It seems that nearly all the news regarding the U.S. fiscal situation has been focused on the proposed $3.5 trillion spending package contained in the recent concurrent budget resolutions of the House and Senate. Democrats offered the resolutions so they can use reconciliation to bypass a filibuster by Senate Republicans who would otherwise kill many of the proposed budget provisions.

It appears unlikely that a complete set of appropriations will be approved in conformity with the budget resolutions before the 2022 federal fiscal year begins Oct. 1. More likely than not, Congress will need to employ a continuing resolution, buying time to finish the appropriations process. A typical continuing resolution allows the federal government to continue to provide for maintenance of government spending at the level of the prior fiscal year for a short time with only minor adjustments.

If the appropriations process is not complete and no continuing resolution is passed by Oct. 1, government agencies will then be required to shut down, except for functions considered to be essential (i.e., those involving the safety of human life or protection of property). Employees of unfunded agencies deemed to be employed in essential functions will be directed to report for work, with pay deferred until appropriations are made. The remaining employees will be put on furlough without pay. Typically, however, legislation is passed that guarantees back pay to furloughed workers upon completion of the appropriations process, even if they performed no work. The direct effect on the economy is the permanent loss of government services not provided by furloughed employees, which is reflected in a reduction of gross domestic product.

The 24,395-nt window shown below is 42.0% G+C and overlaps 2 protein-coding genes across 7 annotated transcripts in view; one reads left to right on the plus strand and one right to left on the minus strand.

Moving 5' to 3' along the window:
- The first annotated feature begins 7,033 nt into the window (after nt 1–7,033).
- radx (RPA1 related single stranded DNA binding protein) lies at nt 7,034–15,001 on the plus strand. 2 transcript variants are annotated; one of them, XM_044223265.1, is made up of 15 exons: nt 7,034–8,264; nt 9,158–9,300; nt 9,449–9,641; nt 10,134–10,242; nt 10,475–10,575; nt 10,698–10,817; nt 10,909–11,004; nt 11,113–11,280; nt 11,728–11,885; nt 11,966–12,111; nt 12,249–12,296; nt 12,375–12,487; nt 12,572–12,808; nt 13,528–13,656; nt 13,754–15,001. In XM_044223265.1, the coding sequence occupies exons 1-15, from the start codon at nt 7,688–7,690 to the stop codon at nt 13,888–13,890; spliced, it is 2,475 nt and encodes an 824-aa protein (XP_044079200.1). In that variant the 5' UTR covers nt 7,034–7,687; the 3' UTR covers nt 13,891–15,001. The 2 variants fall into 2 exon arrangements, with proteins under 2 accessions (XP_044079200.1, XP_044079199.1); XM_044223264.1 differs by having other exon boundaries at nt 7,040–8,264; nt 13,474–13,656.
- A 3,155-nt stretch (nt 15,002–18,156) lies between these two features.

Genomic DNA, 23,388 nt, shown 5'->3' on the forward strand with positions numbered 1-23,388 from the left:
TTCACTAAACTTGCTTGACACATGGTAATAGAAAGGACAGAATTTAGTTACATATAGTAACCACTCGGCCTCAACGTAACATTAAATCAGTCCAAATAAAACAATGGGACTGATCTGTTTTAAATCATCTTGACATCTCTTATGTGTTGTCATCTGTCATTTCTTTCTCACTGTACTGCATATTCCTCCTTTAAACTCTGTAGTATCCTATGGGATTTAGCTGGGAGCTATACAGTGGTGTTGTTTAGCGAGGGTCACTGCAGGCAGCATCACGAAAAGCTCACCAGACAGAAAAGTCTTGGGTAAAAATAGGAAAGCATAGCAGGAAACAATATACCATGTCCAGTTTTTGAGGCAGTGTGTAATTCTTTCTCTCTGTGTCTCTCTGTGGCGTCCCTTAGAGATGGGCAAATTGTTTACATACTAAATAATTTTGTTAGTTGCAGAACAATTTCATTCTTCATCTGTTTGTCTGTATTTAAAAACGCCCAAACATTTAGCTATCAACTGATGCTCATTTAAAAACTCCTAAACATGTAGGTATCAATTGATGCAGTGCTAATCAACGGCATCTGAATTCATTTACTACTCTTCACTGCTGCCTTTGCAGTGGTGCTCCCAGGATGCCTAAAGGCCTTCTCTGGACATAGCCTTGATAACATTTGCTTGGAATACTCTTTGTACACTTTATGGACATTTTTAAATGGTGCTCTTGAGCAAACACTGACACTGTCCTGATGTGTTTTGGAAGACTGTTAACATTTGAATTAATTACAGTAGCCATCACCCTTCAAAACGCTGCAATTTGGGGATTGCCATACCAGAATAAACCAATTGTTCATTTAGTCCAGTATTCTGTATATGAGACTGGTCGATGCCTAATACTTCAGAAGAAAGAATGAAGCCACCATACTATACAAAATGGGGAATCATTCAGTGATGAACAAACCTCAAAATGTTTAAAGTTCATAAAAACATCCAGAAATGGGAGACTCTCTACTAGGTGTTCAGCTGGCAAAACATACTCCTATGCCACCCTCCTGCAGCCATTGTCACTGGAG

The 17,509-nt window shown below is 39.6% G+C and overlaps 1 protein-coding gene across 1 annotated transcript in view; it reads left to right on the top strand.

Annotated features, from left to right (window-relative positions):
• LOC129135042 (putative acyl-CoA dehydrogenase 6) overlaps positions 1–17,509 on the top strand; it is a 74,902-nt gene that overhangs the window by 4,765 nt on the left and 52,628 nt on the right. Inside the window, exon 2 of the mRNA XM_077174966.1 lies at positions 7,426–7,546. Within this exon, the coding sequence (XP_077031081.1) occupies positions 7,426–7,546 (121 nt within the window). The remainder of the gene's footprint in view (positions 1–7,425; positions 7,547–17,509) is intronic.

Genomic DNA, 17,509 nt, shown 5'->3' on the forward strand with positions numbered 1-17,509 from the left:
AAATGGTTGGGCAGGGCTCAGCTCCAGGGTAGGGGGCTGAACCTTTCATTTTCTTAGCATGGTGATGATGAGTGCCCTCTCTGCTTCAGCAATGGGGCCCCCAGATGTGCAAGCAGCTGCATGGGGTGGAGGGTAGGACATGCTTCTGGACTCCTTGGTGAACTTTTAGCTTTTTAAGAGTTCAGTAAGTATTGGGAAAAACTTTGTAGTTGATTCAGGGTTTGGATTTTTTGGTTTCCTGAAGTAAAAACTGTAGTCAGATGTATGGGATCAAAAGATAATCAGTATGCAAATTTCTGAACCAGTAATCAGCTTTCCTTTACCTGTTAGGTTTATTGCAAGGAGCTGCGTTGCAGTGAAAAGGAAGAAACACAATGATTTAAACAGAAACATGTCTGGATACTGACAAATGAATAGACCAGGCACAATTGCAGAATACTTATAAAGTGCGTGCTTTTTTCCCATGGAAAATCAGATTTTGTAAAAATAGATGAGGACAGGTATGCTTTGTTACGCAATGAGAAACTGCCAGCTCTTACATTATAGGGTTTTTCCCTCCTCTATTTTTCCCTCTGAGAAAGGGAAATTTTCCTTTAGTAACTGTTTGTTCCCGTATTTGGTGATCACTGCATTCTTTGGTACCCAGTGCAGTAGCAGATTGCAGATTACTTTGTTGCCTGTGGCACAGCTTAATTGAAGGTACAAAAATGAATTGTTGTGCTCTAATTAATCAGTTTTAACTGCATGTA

This year the appropriations process is further complicated by the reimposition of the government debt ceiling—an issue that has largely flown under the radar. The Bipartisan Budget Act of 2019 permitted the Treasury Department to issue additional debt without regard to a ceiling through July 31, 2021. The amount outstanding at that time then became the new ceiling. To date, the Treasury has stayed below the ceiling by using so-called “extraordinary measures,” such as withholding contributions to government retirement funds. Those measures are expected to allow the Treasury continued operating room until sometime in October. If legislation raising the debt ceiling is not enacted before then, a default on federal obligations could result.

The necessity of passing a bill to lift the debt limit creates an incentive to attach unrelated legislation to it and provides an additional lever in Congressional negotiations concerning appropriations—another contentious legislative battle is likely to result.

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